How Much Spousal Maintenance Can You Receive in a Texas Divorce?
In my last post, I discussed how Courts determine a spouse’s eligibility to receive spousal maintenance in a Texas divorce. In short, a spouse must lack sufficient property to meet the spouse’s minimum reasonable needs and either:
- Be a victim of family violence; or
- Be unable to earn sufficient income to meet the spouse’s minimum reasonable needs because of a physical or mental disability, or be the caretaker of a child with such a disability, or be married at least 10 years and not be able to meet the spouse’s minimum reasonable needs.
A more detailed discussion of eligibility for spousal maintenance can be found here.
Let’s move on to the next step. Let’s say you have met the criteria for spousal maintenance. It is now a question of how much maintenance you receive and for how long after the divorce. The Court will look at the following factors, found in Section 8.052 of the Texas Family Code, in determining the nature, amount, duration, and manner of post-divorce maintenance payments:
- each spouse’s ability to provide for that spouse’s minimum reasonable needs independently, considering that spouse’s financial resources on dissolution of the marriage;
- the education and employment skills of the spouses, the time necessary to acquire sufficient education or training to enable the spouse seeking maintenance to earn sufficient income, and the availability and feasibility of that education or training;
- the duration of the marriage;
- the age, employment history, earning ability, and physical and emotional condition of the spouse seeking maintenance;
- the effect on each spouse’s ability to provide for that spouse’s minimum reasonable needs while providing periodic child support payments or maintenance, if applicable;
- acts by either spouse resulting in excessive or abnormal expenditures or destruction, concealment, or fraudulent disposition of community property, joint tenancy, or other property held in common;
- the contribution by one spouse to the education, training, or increased earning power of the other spouse;
- the property brought to the marriage by either spouse;
- the contribution of a spouse as homemaker;
- marital misconduct, including adultery and cruel treatment, by either spouse during the marriage; and
- any history or pattern of family violence.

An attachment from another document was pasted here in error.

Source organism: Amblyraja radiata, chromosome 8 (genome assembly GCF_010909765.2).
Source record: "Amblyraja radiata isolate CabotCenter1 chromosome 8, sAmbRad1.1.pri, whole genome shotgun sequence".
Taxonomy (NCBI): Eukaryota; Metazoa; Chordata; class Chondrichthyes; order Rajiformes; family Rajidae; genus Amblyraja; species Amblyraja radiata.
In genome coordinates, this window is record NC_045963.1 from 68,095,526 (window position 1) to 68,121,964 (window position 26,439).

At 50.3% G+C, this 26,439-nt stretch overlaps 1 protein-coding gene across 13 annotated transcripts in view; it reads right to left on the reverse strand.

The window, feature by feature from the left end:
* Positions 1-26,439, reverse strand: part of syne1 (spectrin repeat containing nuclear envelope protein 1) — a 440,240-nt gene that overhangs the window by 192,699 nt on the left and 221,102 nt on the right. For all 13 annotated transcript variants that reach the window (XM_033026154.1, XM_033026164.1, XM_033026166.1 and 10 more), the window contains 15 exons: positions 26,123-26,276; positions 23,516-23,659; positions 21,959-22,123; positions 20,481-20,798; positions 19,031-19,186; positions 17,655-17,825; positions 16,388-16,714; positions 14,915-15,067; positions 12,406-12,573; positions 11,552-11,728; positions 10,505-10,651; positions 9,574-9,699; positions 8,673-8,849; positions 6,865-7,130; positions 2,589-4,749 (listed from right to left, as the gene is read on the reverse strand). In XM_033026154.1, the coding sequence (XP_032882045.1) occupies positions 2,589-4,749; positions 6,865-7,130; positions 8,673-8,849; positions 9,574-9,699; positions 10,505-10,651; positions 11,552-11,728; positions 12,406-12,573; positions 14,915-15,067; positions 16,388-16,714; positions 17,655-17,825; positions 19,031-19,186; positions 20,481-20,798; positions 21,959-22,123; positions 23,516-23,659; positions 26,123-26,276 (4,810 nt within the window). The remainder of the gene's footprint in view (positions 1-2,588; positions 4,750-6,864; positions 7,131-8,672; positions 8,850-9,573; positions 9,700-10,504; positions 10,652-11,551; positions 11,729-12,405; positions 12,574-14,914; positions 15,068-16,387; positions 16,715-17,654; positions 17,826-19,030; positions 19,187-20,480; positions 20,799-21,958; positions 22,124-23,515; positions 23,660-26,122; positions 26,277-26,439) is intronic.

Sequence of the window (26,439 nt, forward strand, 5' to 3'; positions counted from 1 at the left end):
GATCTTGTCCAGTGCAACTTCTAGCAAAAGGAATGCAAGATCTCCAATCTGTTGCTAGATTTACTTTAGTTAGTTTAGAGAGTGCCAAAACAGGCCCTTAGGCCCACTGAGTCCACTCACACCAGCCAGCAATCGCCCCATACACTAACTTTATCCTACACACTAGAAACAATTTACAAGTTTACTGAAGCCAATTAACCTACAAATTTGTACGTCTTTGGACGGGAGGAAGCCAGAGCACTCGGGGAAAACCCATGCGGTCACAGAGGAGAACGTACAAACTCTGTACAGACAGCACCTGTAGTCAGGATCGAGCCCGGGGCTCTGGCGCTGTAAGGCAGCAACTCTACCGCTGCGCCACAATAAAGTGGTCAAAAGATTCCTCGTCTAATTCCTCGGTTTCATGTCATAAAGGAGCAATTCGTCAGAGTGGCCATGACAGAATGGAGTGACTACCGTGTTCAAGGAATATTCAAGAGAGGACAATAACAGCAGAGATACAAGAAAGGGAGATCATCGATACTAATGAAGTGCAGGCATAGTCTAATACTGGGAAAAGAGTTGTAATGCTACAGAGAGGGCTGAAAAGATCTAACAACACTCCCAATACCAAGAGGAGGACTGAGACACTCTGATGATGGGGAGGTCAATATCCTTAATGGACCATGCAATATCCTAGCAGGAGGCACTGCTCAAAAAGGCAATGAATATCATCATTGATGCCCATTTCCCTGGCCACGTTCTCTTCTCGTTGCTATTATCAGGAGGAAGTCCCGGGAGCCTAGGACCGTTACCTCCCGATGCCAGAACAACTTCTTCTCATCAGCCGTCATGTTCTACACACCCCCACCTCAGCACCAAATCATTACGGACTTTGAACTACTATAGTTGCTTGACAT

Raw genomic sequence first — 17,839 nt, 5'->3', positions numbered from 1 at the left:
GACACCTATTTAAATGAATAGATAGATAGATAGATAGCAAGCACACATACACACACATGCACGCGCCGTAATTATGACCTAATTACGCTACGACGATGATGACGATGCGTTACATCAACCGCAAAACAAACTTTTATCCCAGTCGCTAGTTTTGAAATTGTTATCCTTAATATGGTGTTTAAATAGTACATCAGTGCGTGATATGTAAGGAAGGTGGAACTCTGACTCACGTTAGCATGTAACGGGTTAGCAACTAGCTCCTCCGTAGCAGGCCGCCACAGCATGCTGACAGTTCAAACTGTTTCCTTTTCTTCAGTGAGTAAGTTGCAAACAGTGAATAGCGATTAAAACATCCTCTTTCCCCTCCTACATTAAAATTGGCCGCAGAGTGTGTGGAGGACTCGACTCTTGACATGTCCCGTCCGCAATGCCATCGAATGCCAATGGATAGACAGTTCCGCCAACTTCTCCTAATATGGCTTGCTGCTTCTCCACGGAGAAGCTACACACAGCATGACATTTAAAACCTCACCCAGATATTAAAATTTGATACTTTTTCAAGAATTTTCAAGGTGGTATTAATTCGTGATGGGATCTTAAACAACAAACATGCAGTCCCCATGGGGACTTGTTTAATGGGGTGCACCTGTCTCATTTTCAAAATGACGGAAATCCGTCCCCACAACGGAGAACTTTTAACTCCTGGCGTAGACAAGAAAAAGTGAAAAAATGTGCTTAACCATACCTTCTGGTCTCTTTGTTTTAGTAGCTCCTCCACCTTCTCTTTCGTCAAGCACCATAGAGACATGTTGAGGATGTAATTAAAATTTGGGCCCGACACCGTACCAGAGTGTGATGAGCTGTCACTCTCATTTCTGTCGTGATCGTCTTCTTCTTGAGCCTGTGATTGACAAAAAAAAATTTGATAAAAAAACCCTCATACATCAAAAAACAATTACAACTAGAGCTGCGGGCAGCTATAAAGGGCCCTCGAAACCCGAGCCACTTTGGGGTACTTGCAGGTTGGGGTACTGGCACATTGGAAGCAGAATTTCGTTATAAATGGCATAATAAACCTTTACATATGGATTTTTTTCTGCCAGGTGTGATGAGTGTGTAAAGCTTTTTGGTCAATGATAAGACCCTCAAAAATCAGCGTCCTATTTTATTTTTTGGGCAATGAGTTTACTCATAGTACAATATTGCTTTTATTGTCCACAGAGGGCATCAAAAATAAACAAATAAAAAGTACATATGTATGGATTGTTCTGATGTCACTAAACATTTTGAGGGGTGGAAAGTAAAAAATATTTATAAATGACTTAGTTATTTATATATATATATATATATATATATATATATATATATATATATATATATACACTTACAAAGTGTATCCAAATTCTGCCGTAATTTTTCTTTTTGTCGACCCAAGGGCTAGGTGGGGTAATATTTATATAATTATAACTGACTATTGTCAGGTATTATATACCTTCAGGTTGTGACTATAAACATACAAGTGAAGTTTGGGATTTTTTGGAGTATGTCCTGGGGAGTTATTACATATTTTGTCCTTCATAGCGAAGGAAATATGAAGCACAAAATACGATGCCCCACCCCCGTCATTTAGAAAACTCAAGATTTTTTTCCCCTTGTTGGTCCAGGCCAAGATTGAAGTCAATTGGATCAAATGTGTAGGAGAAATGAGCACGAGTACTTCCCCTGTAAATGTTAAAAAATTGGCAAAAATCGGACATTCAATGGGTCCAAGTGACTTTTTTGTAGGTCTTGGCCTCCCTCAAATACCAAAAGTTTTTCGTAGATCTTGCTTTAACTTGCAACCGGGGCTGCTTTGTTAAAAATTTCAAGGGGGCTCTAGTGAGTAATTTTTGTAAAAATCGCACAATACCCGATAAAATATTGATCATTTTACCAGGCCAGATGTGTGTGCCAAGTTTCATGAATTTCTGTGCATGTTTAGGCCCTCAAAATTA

Pursuant to Section 8.055 of the Texas Family Code, the Court shall limit the amount of maintenance to the lesser of $5,000.00 per month or 20 percent of the obligor spouse’s average monthly gross income. The Court shall also limit the duration of a maintenance order under Section 8.054 to the shortest reasonable period that allows the spouse seeking maintenance to earn sufficient income to provide for the spouse’s minimum reasonable needs, unless the spouse’s ability to provide for the spouse’s minimum reasonable needs is substantially diminished because of a physical or mental disability, duties as the custodian of an infant or young child of the marriage, or another compelling impediment. Typically, spousal maintenance is limited in duration to the following:
- five years, if the spouses were married to each other between 10 and 20 years, or the spouses were married for less than 10 years and the spouse from whom maintenance is requested was convicted of or received deferred adjudication for a criminal offense that also constitutes an act of family violence against the other spouse or the other spouse’s child and the offense within two years before the petition for divorce was filed, or while the divorce is pending;
- seven years, if the spouses were married to each other between 20 and 30 years; or
- 10 years, if the spouses were married to each other for 30 years or more.
However, a court may order maintenance to a spouse who has a mental or physical disability or another compelling impediment to earning sufficient income to provide for the spouse’s minimum reasonable needs for as long as the spouse continues to satisfy the eligibility criteria.
If you have more questions about the duration or amount of spousal maintenance in a Texas divorce, contact me at VernerBrumley. I can be reached by phone at 214-526-5234 or by email at mailto:email@example.com. VernerBrumley’s principal office is located in Dallas, Texas.